What does BLT involve? Usually, patients will sit in front of a fluorescent light source that mimics sunlight for a set amount of time each day. For some, 30 minutes in front of this light source is enough to act as an antidepressant for their depression. Times range from 30 minutes to 2 hours daily for 2-4 weeks to see results. However, there are some side effects including eye strain, nausea, and headaches. 

Other effective treatments for SAD include a combination of medication, psychotherapy, and self-care activities. It’s recommended that patients try to spend more time outdoors during the daytime to increase their serotonin and dopamine levels, as well as increase their intake of vitamin D. 

Some self-care activities to increase in the fall and winter months are:

  • Exercising  
  • Socializing (socially distanced and virtual)
  • Mindfulness
  • Relaxation and laughter
  • Speaking to a therapist

You may also want to review your diet to see if any crucial nutrients are missing from it which could be affecting your mood. 

How We Can Help

Wildflower Health and Wellness is excited to announce the opening of our Natural Dispensary. We offer high quality medicinal dried herbs, herbal tinctures, and professional line supplements all of which are certified clean. Contact us today to refill your supplements – including melatonin and vitamin D3.

Prevent cardiovascular disease

Heart Health 101: How to Prevent Cardiovascular Disease

In Canada, the second leading cause of death is cardiovascular disease. The prevalence of heart disease is high, and Canadians need to be aware of the causes as well as prevention methods. Keep reading for everything you need to know about how to prevent cardiovascular disease.

What is Heart Disease?

A heart disease is a condition that affects the heart’s ability to function. Specifically, one of the most common heart diseases is cardiovascular disease in which the arteries or blood vessels stiffen or become blocked by plaque. As a result, the narrowing of the arteries and blood vessels can lead to stroke, angina, heart attack, and death.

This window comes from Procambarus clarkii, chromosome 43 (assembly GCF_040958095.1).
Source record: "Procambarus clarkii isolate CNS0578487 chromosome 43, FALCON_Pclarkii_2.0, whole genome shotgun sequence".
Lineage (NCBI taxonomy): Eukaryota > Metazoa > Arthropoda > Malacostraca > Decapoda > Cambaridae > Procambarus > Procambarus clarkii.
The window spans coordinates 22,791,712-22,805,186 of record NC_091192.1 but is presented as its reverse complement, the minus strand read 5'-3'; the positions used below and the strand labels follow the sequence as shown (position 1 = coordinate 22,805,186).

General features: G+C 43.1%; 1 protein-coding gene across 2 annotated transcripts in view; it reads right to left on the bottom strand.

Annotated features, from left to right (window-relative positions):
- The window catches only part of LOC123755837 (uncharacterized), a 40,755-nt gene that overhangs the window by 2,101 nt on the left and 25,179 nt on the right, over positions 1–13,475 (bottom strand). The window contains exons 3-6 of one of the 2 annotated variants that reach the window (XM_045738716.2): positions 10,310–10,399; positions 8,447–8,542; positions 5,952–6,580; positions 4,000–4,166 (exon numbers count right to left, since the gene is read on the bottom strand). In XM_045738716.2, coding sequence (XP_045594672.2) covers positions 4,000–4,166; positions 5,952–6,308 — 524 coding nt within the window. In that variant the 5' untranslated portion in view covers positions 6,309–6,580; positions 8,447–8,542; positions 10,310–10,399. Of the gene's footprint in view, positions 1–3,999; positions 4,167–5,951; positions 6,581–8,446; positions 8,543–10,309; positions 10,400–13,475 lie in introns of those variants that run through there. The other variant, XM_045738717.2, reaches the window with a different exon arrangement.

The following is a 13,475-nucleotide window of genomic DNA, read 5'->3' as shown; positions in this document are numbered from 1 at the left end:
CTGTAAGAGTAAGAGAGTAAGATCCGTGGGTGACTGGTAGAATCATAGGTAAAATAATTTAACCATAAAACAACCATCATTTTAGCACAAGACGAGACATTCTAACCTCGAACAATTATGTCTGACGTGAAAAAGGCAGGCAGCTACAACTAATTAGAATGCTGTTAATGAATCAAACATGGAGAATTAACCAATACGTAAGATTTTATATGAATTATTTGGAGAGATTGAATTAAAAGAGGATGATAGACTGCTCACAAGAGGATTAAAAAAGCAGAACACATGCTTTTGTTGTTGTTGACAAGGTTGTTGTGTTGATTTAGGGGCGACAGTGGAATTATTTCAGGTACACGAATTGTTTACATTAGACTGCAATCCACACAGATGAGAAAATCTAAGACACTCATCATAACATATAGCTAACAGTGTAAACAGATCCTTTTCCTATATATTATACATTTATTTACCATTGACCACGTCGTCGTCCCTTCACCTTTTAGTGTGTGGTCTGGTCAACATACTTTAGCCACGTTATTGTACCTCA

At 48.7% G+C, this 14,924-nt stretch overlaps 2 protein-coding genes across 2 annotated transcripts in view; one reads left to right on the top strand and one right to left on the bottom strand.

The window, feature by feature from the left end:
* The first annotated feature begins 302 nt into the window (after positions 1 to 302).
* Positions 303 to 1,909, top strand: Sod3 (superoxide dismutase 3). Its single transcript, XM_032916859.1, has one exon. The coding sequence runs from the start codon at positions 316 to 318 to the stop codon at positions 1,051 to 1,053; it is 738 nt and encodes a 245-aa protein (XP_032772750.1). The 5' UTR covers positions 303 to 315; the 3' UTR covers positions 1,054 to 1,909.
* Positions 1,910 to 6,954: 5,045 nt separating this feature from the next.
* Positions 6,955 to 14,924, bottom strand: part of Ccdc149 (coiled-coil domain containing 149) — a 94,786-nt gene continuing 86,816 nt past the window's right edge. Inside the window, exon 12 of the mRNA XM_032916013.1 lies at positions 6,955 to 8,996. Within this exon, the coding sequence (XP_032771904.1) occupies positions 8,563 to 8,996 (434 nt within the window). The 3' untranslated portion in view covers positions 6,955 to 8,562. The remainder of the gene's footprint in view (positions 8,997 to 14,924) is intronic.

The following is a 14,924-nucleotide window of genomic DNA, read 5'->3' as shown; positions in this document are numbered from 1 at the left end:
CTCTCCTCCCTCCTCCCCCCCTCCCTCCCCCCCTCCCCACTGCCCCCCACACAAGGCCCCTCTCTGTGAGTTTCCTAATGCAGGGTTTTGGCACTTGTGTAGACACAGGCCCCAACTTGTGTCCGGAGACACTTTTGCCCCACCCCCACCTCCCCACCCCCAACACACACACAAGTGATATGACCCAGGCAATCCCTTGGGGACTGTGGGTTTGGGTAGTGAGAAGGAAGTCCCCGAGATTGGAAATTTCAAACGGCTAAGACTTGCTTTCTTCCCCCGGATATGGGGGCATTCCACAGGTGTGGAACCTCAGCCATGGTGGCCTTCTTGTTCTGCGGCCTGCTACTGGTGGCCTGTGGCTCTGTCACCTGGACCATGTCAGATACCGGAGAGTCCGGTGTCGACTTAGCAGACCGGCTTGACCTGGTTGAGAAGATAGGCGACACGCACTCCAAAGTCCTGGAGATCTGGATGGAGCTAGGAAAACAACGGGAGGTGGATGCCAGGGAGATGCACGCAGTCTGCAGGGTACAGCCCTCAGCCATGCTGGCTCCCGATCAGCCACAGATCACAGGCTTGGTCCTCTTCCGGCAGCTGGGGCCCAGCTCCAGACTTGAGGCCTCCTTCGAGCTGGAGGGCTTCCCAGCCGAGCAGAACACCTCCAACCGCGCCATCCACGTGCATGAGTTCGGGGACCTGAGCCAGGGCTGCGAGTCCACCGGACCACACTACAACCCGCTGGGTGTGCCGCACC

What Causes Cardiovascular Disease?

There are numerous risk factors that can cause someone to develop cardiovascular disease. They fall into three categories: lifestyle, genetic, and medical conditions. 

  • Risk factors associated with your lifestyle include smoking tobacco, drinking excessive amounts of alcohol, unhealthy weight, and stress. 
  • Some genetic risk factors include being male (men are twice as likely as women to suffer a heart attack), being an older age, and having a family history of heart disease.
  • Medical conditions that put you at risk for heart disease include having high blood pressure, diabetes, and pre-eclampsia. 

To see how serious your risk for developing heart disease is, take this test on the Cardiac Health Foundation of Canada’s website. 

What Are the Symptoms of Cardiovascular Disease?

Since there are multiple types of heart disease, there specific sets of symptoms for each condition. Some of the most common symptoms across the board include:

  • Shortness of breath
  • Chest discomfort, tightness, and/or pain
  • Increased or decreased heart beat

According to the Heart and Stroke Foundation of Canada, women commonly experience heart attacks and heart disease without any pain or discomfort in the chest. It’s important for women to be aware of other symptoms, such as extreme fatigue, lightheadedness, and upper back pressure. 

How to Prevent Cardiovascular Disease

There are several ways you can reduce your lifestyle risk factors for developing cardiovascular disease. In fact, if more Canadians reduced their lifestyle risk factors, we could prevent over 80 per cent of premature heart disease cases.

So, here are some of the ways you can prevent heart disease:

1. Eat a Nutritious Diet

Your heart’s health depends on your diet being full of nutrients and minerals. Focus on lowering your cholesterol levels, controlling your triglycerides, and maintaining a healthy weight. For instance, the Heart and Stroke Foundation recommends eating 7-10 servings of vegetables per day.

2. Engage in Regular Physical Activity

You don’t have to spend hours at the gym each day to prevent heart disease. However, getting 30 minutes of physical activity each day is key. That could mean going for walks, runs, bike rides, dancing, doing yoga, stretching, or any other physical activity you enjoy. 

3. Reduce Your Vices

Not all vices, just smoking tobacco, drinking alcohol, and living in an overly stressed state. In addition to quitting smoking and limiting your alcohol consumption, be mindful of your stress levels. Consider learning mindfulness techniques to help you cope with stress. 

Take Care of Your Heart

Wildflower Health and Wellness cares about your heart’s health. Some of the ways we can help you prevent heart disease are with our naturopathic services. Managing stress, hormones, and eating a balanced, nutritious diet benefit all your organs, not in the least your heart. 

Get in touch with us today to learn more.